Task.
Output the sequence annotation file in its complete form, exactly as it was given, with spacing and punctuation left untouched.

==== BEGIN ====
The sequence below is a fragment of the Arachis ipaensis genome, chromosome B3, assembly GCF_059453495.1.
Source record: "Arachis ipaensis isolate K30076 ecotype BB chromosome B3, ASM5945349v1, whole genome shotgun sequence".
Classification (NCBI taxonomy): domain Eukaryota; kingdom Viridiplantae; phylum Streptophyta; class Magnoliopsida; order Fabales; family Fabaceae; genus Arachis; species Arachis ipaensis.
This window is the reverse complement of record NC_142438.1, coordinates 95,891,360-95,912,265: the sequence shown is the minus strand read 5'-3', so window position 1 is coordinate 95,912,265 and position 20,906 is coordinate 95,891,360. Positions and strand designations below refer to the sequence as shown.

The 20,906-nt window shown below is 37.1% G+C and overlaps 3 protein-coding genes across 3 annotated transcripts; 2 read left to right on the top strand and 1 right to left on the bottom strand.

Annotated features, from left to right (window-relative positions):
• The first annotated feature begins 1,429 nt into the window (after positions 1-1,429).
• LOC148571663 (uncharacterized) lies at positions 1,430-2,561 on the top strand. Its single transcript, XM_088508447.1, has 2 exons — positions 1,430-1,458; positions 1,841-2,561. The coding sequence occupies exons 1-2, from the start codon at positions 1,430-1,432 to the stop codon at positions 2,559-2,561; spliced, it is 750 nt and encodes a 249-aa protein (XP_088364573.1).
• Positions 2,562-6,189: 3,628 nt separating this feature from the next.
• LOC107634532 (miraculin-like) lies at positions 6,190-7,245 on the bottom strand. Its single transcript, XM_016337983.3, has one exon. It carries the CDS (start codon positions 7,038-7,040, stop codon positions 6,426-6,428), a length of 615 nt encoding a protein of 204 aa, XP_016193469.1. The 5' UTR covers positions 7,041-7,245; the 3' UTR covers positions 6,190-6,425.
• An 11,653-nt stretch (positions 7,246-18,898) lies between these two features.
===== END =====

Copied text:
The sequence below is a fragment of the Arachis ipaensis genome, chromosome B3, assembly GCF_059453495.1.
Source record: "Arachis ipaensis isolate K30076 ecotype BB chromosome B3, ASM5945349v1, whole genome shotgun sequence".
Classification (NCBI taxonomy): domain Eukaryota; kingdom Viridiplantae; phylum Streptophyta; class Magnoliopsida; order Fabales; family Fabaceae; genus Arachis; species Arachis ipaensis.
This window is the reverse complement of record NC_142438.1, coordinates 95,891,360-95,912,265: the sequence shown is the minus strand read 5'-3', so window position 1 is coordinate 95,912,265 and position 20,906 is coordinate 95,891,360. Positions and strand designations below refer to the sequence as shown.

The 20,906-nt window shown below is 37.1% G+C and overlaps 3 protein-coding genes across 3 annotated transcripts; 2 read left to right on the top strand and 1 right to left on the bottom strand.

Annotated features, from left to right (window-relative positions):
• The first annotated feature begins 1,429 nt into the window (after positions 1-1,429).
• LOC148571663 (uncharacterized) lies at positions 1,430-2,561 on the top strand. Its single transcript, XM_088508447.1, has 2 exons — positions 1,430-1,458; positions 1,841-2,561. The coding sequence occupies exons 1-2, from the start codon at positions 1,430-1,432 to the stop codon at positions 2,559-2,561; spliced, it is 750 nt and encodes a 249-aa protein (XP_088364573.1).
• Positions 2,562-6,189: 3,628 nt separating this feature from the next.
• LOC107634532 (miraculin-like) lies at positions 6,190-7,245 on the bottom strand. Its single transcript, XM_016337983.3, has one exon. It carries the CDS (start codon positions 7,038-7,040, stop codon positions 6,426-6,428), a length of 615 nt encoding a protein of 204 aa, XP_016193469.1. The 5' UTR covers positions 7,041-7,245; the 3' UTR covers positions 6,190-6,425.
• An 11,653-nt stretch (positions 7,246-18,898) lies between these two features.